Education is the process of improving knowledge and developing skills. Education can be formal or informal. In the text, both formal and informal forms of education are evident.

First, informal education is prevalent among Africans before the coming of the white man. Young boys and girls are taught how to behave after initiation and marriage. Young people were taught about the history and culture of their community. For instance, during the journey to Kisuma, Akoko uses the opportunity to tell the young boys – Odongo and Opiyo – about the Ramogi and other heroes of the community.

After the coming of the white man, a new form of education emerges. This formal education involves reading and writing which is taught in missionary centres which later become schools. Nyabera and Akoko decide that Awiti and Owuor should join school, where they acquire reading skills and do simple arithmetic. Owuor leaves to join the seminary while Awiti is enrolled in a primary school where she learns other subjects like: English, Mathematics, Geography, Nature Study and History. She passes her exams and proceeds to a Teachers’ Training College to train as a teacher.

In the Sigu family, all children are enrolled in school and they do very well. After primary school, Vera, Tony and Aoro are admitted to National schools while Becky is invited to a district school. Vera forfeits her place in the national school to join Becky in her school. After ‘O’ Level, those who do well, join ‘A’ Level where they study sciences or Arts. Aoro and Vera choose the sciences, which they pass, while Becky goes for the arts and fails in the end. Vera and Aoro join university, where they pursue careers in electronic engineering and medicine respectively. Becky, on the other hand, leaves for Nairobi where she hopes to become an air hostess.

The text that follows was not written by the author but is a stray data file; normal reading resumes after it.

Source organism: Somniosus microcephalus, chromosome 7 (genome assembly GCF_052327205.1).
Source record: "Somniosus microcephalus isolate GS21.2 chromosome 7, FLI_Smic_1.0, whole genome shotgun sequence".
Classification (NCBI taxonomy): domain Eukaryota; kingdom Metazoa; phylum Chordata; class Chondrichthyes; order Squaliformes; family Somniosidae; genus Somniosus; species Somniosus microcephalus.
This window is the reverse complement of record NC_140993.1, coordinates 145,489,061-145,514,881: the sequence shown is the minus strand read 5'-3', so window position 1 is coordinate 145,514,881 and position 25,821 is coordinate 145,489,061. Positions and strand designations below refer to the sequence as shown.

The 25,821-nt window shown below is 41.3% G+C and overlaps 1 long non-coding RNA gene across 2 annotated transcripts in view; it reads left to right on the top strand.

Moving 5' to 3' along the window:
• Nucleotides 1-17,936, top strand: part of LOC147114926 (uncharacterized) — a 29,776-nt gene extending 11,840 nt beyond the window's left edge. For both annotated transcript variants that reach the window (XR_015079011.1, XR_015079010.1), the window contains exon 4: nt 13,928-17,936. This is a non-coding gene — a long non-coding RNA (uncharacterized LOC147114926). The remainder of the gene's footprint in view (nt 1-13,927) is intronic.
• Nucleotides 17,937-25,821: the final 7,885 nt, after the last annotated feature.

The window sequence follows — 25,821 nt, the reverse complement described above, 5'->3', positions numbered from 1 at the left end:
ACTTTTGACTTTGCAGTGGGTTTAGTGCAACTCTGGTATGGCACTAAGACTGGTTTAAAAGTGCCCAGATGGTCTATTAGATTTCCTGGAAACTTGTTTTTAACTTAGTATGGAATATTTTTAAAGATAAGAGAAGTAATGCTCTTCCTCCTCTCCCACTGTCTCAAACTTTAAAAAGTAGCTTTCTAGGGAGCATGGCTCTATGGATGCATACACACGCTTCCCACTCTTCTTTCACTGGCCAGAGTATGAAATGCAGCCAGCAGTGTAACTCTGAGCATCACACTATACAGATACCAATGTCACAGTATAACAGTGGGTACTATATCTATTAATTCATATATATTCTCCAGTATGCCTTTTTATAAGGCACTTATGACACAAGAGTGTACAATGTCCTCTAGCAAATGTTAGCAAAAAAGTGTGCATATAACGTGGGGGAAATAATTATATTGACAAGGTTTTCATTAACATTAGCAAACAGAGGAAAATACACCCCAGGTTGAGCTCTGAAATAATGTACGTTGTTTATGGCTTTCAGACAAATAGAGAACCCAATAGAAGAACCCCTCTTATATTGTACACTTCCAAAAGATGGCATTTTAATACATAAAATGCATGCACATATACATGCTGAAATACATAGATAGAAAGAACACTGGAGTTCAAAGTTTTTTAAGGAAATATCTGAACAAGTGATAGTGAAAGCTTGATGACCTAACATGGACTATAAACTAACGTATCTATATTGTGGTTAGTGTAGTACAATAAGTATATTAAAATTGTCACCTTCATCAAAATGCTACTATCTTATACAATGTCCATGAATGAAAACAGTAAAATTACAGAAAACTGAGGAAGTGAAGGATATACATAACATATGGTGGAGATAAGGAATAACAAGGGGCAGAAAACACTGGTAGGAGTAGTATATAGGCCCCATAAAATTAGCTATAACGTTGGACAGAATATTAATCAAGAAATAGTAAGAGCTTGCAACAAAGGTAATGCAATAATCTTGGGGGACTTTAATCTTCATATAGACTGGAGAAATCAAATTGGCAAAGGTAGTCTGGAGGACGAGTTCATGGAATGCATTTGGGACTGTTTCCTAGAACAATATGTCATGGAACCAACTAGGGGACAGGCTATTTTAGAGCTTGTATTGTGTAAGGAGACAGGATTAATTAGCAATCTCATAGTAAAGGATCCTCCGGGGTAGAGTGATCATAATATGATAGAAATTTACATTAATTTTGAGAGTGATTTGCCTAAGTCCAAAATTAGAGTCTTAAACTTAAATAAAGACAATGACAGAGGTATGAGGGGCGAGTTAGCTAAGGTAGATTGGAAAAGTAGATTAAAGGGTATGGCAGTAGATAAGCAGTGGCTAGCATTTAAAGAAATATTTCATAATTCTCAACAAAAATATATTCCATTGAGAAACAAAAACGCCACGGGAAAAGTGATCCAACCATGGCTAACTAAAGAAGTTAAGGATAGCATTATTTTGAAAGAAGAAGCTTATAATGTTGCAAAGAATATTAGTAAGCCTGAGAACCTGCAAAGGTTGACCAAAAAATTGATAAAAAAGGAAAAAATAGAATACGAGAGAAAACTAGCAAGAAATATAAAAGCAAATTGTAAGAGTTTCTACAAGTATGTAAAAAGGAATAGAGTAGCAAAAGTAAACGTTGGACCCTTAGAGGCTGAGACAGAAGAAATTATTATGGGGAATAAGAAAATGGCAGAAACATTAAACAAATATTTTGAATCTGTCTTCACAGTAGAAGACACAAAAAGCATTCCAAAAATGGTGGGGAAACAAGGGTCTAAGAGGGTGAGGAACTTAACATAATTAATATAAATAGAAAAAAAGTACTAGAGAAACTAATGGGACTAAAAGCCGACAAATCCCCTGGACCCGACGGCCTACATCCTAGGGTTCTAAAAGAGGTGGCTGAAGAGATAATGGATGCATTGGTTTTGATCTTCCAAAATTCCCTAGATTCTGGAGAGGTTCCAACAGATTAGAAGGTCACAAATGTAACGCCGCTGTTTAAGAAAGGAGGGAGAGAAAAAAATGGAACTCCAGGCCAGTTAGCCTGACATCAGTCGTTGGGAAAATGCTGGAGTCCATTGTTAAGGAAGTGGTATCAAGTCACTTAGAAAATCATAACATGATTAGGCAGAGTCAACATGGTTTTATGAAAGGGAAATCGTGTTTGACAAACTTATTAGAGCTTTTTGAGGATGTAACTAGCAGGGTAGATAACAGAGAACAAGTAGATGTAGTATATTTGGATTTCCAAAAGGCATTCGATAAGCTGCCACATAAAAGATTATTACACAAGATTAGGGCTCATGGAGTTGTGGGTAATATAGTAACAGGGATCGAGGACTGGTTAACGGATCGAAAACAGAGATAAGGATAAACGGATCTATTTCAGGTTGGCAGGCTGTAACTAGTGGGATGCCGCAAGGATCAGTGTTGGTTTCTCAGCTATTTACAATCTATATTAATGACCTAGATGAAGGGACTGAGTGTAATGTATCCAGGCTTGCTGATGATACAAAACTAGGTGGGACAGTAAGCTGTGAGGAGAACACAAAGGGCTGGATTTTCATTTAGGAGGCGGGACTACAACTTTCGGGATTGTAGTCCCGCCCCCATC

Education is, initially, a preserve of boys as seen in Awiti’s class, which has only two girls against thirty-two boys. At the end of the course, Awiti is the only girl in the class and she beats the other ten boys to emerge top of her class. As time goes by, girls start excelling in education and, in some cases, doing better than boys as seen with Wandia and Vera. Girls also start excelling in mathematics and science subjects that were previously dominated by boys.

Discussion points

  • Do all Mark’s children succeed in their education?
  • What role do Mark and Elizabeth play in ensuring that their children get educated?
  • How does education (or lack of) change the lives of the characters in the novel?
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